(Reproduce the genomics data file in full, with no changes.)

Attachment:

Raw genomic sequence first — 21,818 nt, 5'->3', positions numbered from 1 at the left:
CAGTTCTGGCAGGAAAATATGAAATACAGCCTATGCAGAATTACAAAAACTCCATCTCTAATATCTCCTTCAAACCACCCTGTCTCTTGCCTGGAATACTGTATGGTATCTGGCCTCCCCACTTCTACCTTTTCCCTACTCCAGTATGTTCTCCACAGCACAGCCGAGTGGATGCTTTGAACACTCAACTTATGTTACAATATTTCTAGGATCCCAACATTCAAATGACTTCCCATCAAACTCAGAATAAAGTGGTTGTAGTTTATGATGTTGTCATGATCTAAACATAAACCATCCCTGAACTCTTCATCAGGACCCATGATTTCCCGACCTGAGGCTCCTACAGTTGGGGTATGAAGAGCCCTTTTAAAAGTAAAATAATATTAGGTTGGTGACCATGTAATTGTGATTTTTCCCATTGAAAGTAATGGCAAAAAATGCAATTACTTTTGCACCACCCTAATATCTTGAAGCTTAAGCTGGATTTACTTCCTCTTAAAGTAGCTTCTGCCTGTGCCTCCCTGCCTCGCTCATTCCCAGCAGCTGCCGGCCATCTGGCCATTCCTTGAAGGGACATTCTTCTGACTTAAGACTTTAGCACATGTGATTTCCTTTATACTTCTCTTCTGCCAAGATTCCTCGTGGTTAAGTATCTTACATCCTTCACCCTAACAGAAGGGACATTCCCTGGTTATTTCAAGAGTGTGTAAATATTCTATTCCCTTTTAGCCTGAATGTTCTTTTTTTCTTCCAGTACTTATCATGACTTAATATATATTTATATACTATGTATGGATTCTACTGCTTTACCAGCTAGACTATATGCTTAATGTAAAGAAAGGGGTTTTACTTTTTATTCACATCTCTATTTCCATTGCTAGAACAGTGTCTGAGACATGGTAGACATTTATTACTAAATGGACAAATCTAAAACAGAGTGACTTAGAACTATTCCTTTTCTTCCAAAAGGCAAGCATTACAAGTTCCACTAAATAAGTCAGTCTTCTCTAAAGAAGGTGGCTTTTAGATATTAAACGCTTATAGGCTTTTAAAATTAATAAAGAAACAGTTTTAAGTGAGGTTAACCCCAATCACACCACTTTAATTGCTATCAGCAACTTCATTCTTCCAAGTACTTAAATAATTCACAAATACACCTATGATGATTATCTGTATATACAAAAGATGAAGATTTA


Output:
Raw genomic sequence first — 21,818 nt, 5'->3', positions numbered from 1 at the left:
CAGTTCTGGCAGGAAAATATGAAATACAGCCTATGCAGAATTACAAAAACTCCATCTCTAATATCTCCTTCAAACCACCCTGTCTCTTGCCTGGAATACTGTATGGTATCTGGCCTCCCCACTTCTACCTTTTCCCTACTCCAGTATGTTCTCCACAGCACAGCCGAGTGGATGCTTTGAACACTCAACTTATGTTACAATATTTCTAGGATCCCAACATTCAAATGACTTCCCATCAAACTCAGAATAAAGTGGTTGTAGTTTATGATGTTGTCATGATCTAAACATAAACCATCCCTGAACTCTTCATCAGGACCCATGATTTCCCGACCTGAGGCTCCTACAGTTGGGGTATGAAGAGCCCTTTTAAAAGTAAAATAATATTAGGTTGGTGACCATGTAATTGTGATTTTTCCCATTGAAAGTAATGGCAAAAAATGCAATTACTTTTGCACCACCCTAATATCTTGAAGCTTAAGCTGGATTTACTTCCTCTTAAAGTAGCTTCTGCCTGTGCCTCCCTGCCTCGCTCATTCCCAGCAGCTGCCGGCCATCTGGCCATTCCTTGAAGGGACATTCTTCTGACTTAAGACTTTAGCACATGTGATTTCCTTTATACTTCTCTTCTGCCAAGATTCCTCGTGGTTAAGTATCTTACATCCTTCACCCTAACAGAAGGGACATTCCCTGGTTATTTCAAGAGTGTGTAAATATTCTATTCCCTTTTAGCCTGAATGTTCTTTTTTTCTTCCAGTACTTATCATGACTTAATATATATTTATATACTATGTATGGATTCTACTGCTTTACCAGCTAGACTATATGCTTAATGTAAAGAAAGGGGTTTTACTTTTTATTCACATCTCTATTTCCATTGCTAGAACAGTGTCTGAGACATGGTAGACATTTATTACTAAATGGACAAATCTAAAACAGAGTGACTTAGAACTATTCCTTTTCTTCCAAAAGGCAAGCATTACAAGTTCCACTAAATAAGTCAGTCTTCTCTAAAGAAGGTGGCTTTTAGATATTAAACGCTTATAGGCTTTTAAAATTAATAAAGAAACAGTTTTAAGTGAGGTTAACCCCAATCACACCACTTTAATTGCTATCAGCAACTTCATTCTTCCAAGTACTTAAATAATTCACAAATACACCTATGATGATTATCTGTATATACAAAAGATGAAGATTTA